24. 24. Gioia G, Espy KA., Isquith PK. Behavior Rating Inventory of Executive Function®—Preschool Version (BRIEF®-P). 16204 North Florida Avenue, Lutz, Florida: Psychological Assessment Resources, Inc. (PAR); 1996.
  25. 25. Ssenkusu JM, Hodges JS, Opoka RO, Idro R, Shapiro E, John CC, et al. Long-term Behavioral Problems in Children With Severe Malaria. Pediatrics. 2016;138(5):e20161965. pmid:27940786; PubMed Central PMCID: PMC5079082 conflicts of interest to disclose.
  26. 26. Helbok R, Kendjo E, Issifou S, Lackner P, Newton Charles R, Kombila M, et al. The Lambaréné Organ Dysfunction Score (LODS) Is a Simple Clinical Predictor of Fatal Malaria in African Children. The Journal of Infectious Diseases. 2009;200(12):1834–41. pmid:19911989.
  27. 27. Conroy AL, Hawkes M, Hayford K, Namasopo S, Opoka RO, John CC, et al. Prospective validation of pediatric disease severity scores to predict mortality in Ugandan children presenting with malaria and non-malaria febrile illness. Crit Care. 2015;19:47. Epub 2015/04/17. pmid:25879892; PubMed Central PMCID: PMC4339236.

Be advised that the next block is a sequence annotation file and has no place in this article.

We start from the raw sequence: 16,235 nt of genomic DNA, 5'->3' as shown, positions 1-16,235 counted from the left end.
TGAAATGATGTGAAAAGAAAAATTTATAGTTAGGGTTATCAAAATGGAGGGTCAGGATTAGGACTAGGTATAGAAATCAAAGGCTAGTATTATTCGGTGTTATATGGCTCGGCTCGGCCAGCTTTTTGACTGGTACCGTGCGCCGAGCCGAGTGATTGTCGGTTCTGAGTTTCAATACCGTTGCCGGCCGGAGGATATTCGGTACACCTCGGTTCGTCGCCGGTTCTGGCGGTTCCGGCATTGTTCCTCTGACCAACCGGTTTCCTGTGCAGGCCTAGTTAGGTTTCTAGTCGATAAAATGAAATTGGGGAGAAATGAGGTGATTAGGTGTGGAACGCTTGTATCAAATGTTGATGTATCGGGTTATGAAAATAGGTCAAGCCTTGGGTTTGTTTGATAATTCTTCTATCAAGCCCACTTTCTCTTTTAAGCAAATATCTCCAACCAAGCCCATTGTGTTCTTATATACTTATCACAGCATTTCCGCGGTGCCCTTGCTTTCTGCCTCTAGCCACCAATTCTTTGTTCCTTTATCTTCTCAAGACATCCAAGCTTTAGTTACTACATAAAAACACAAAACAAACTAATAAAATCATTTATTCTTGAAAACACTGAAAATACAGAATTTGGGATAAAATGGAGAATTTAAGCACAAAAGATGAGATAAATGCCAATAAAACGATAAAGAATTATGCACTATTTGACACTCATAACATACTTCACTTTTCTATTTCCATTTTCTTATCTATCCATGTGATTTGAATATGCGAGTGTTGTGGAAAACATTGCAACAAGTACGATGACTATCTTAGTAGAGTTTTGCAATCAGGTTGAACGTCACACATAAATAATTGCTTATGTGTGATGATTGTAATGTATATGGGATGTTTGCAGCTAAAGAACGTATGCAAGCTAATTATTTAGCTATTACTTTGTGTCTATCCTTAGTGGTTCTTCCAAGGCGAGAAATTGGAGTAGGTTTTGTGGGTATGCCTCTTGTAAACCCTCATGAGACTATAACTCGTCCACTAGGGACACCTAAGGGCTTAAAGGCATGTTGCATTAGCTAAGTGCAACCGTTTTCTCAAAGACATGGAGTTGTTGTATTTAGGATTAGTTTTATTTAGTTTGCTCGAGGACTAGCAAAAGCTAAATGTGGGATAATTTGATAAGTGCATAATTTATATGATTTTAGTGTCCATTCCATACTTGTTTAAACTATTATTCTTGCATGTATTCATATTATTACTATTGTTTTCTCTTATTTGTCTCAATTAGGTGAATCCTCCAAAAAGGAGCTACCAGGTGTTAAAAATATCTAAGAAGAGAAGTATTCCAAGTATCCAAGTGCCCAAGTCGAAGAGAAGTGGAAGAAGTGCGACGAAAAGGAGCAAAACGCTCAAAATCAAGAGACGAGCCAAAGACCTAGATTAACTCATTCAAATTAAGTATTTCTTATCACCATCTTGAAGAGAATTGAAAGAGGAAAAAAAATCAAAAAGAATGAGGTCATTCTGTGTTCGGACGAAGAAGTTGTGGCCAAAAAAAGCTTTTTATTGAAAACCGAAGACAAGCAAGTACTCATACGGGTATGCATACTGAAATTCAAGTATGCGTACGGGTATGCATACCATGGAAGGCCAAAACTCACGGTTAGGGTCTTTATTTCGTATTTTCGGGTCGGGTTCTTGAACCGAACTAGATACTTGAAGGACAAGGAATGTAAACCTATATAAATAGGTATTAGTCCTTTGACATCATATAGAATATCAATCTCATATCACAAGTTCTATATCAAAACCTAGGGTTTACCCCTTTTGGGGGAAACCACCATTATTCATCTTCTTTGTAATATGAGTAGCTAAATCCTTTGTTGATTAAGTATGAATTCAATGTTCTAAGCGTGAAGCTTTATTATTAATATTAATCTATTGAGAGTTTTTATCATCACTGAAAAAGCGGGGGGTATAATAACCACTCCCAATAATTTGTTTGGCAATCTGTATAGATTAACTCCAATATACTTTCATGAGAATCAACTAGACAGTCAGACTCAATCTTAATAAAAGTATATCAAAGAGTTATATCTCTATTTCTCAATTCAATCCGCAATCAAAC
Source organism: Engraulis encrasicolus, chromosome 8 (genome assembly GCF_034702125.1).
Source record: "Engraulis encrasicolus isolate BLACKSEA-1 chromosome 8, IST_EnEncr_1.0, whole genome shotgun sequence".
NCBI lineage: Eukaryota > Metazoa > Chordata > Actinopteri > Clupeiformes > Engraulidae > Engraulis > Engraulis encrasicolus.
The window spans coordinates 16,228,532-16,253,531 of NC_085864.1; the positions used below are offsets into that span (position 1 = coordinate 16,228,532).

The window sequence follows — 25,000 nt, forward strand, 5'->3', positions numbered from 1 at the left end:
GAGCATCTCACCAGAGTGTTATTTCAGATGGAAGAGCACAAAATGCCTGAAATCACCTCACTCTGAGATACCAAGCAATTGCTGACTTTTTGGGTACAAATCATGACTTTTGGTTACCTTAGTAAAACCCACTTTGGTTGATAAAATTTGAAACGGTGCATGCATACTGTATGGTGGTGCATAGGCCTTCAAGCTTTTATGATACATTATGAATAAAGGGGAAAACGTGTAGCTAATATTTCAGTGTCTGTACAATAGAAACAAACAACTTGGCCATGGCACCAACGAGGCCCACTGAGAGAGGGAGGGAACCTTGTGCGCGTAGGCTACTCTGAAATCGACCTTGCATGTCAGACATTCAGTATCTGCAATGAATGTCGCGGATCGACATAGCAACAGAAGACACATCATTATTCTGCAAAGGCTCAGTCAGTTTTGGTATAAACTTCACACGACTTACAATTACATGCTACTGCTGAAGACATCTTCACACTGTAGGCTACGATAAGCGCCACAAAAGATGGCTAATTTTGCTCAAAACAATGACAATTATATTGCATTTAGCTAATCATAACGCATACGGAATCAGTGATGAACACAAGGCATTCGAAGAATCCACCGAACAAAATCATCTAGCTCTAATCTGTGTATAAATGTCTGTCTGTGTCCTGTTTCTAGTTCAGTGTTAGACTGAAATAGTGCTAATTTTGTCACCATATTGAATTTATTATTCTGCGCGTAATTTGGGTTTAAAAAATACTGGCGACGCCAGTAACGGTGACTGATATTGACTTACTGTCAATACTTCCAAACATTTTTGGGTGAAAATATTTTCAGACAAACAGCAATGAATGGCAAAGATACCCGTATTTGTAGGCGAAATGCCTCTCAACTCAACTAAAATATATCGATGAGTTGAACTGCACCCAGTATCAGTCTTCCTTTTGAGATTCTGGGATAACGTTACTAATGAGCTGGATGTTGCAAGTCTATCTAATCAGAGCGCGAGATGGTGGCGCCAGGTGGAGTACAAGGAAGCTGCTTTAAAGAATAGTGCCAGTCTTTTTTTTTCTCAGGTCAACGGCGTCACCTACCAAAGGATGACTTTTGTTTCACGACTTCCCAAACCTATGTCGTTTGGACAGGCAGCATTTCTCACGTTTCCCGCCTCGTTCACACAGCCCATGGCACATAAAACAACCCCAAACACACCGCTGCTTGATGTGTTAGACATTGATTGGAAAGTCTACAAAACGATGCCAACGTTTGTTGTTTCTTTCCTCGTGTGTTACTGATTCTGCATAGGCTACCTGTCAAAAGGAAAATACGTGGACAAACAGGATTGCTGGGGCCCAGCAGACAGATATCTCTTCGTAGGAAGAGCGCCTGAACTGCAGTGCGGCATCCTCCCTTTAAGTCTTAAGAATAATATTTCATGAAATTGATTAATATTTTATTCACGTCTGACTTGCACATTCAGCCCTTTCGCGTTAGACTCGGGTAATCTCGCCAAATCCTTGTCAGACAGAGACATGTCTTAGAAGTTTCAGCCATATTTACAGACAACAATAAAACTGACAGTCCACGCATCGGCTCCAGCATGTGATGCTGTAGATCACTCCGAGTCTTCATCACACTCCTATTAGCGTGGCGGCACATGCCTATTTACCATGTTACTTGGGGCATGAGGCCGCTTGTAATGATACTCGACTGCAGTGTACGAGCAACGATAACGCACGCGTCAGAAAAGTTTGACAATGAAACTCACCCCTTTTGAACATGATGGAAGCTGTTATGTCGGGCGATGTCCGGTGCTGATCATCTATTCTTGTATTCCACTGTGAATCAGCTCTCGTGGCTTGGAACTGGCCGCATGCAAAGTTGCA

28. 28. Conroy AL, Opoka RO, Bangirana P, Idro R, Ssenkusu JM, Datta D, et al. Acute kidney injury is associated with impaired cognition and chronic kidney disease in a prospective cohort of children with severe malaria. BMC Med. 2019;17(1):98. pmid:31109328; PubMed Central PMCID: PMC6528242.
  29. 29. Gerstein ED, Pedersen YAA, Crnic KA, Ryu E, Baker BL, Blacher J. Developmental risk and young children's regulatory strategies: predicting behavior problems at age five. J Abnorm Child Psychol. 2011;39(3):351–64. pmid:21107675; PubMed Central PMCID: PMC3586735.
  30. 30. Baker BL, McIntyre LL, Blacher J, Crnic K, Edelbrock C, Low C. Pre-school children with and without developmental delay: behaviour problems and parenting stress over time. J Intellect Disabil Res. 2003;47(4–5):217–30. pmid:12787154
  31. 31. Greenough WT, Black JE, Wallace CS. Experience and brain development. Child Dev. 1987;58(3):539–59. pmid:3038480.